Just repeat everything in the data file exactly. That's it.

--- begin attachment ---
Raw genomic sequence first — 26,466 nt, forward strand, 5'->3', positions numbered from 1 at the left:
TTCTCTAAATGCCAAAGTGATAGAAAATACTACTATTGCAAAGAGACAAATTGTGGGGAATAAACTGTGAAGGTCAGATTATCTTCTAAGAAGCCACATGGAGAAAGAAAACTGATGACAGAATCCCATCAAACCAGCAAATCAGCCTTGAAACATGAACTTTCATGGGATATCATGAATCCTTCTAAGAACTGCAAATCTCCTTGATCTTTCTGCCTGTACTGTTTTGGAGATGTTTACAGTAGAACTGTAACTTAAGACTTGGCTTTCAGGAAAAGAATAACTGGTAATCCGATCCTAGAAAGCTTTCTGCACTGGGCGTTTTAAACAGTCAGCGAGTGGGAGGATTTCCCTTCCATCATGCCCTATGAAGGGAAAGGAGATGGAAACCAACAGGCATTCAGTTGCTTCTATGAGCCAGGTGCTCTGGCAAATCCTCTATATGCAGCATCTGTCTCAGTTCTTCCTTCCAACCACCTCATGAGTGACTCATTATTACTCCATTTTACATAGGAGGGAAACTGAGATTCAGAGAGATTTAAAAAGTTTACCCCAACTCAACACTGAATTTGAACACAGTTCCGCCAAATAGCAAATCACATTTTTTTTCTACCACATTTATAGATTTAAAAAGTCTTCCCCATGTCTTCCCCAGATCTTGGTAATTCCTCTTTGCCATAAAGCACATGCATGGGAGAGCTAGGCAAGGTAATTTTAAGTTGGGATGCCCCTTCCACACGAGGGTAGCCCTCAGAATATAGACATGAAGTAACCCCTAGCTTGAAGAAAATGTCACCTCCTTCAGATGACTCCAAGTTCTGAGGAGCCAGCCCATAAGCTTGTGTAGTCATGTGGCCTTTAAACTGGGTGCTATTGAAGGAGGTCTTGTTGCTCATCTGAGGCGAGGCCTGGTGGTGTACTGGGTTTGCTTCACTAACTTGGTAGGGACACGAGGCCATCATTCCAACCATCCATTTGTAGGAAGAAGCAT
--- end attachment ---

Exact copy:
Raw genomic sequence first — 26,466 nt, forward strand, 5'->3', positions numbered from 1 at the left:
TTCTCTAAATGCCAAAGTGATAGAAAATACTACTATTGCAAAGAGACAAATTGTGGGGAATAAACTGTGAAGGTCAGATTATCTTCTAAGAAGCCACATGGAGAAAGAAAACTGATGACAGAATCCCATCAAACCAGCAAATCAGCCTTGAAACATGAACTTTCATGGGATATCATGAATCCTTCTAAGAACTGCAAATCTCCTTGATCTTTCTGCCTGTACTGTTTTGGAGATGTTTACAGTAGAACTGTAACTTAAGACTTGGCTTTCAGGAAAAGAATAACTGGTAATCCGATCCTAGAAAGCTTTCTGCACTGGGCGTTTTAAACAGTCAGCGAGTGGGAGGATTTCCCTTCCATCATGCCCTATGAAGGGAAAGGAGATGGAAACCAACAGGCATTCAGTTGCTTCTATGAGCCAGGTGCTCTGGCAAATCCTCTATATGCAGCATCTGTCTCAGTTCTTCCTTCCAACCACCTCATGAGTGACTCATTATTACTCCATTTTACATAGGAGGGAAACTGAGATTCAGAGAGATTTAAAAAGTTTACCCCAACTCAACACTGAATTTGAACACAGTTCCGCCAAATAGCAAATCACATTTTTTTTCTACCACATTTATAGATTTAAAAAGTCTTCCCCATGTCTTCCCCAGATCTTGGTAATTCCTCTTTGCCATAAAGCACATGCATGGGAGAGCTAGGCAAGGTAATTTTAAGTTGGGATGCCCCTTCCACACGAGGGTAGCCCTCAGAATATAGACATGAAGTAACCCCTAGCTTGAAGAAAATGTCACCTCCTTCAGATGACTCCAAGTTCTGAGGAGCCAGCCCATAAGCTTGTGTAGTCATGTGGCCTTTAAACTGGGTGCTATTGAAGGAGGTCTTGTTGCTCATCTGAGGCGAGGCCTGGTGGTGTACTGGGTTTGCTTCACTAACTTGGTAGGGACACGAGGCCATCATTCCAACCATCCATTTGTAGGAAGAAGCAT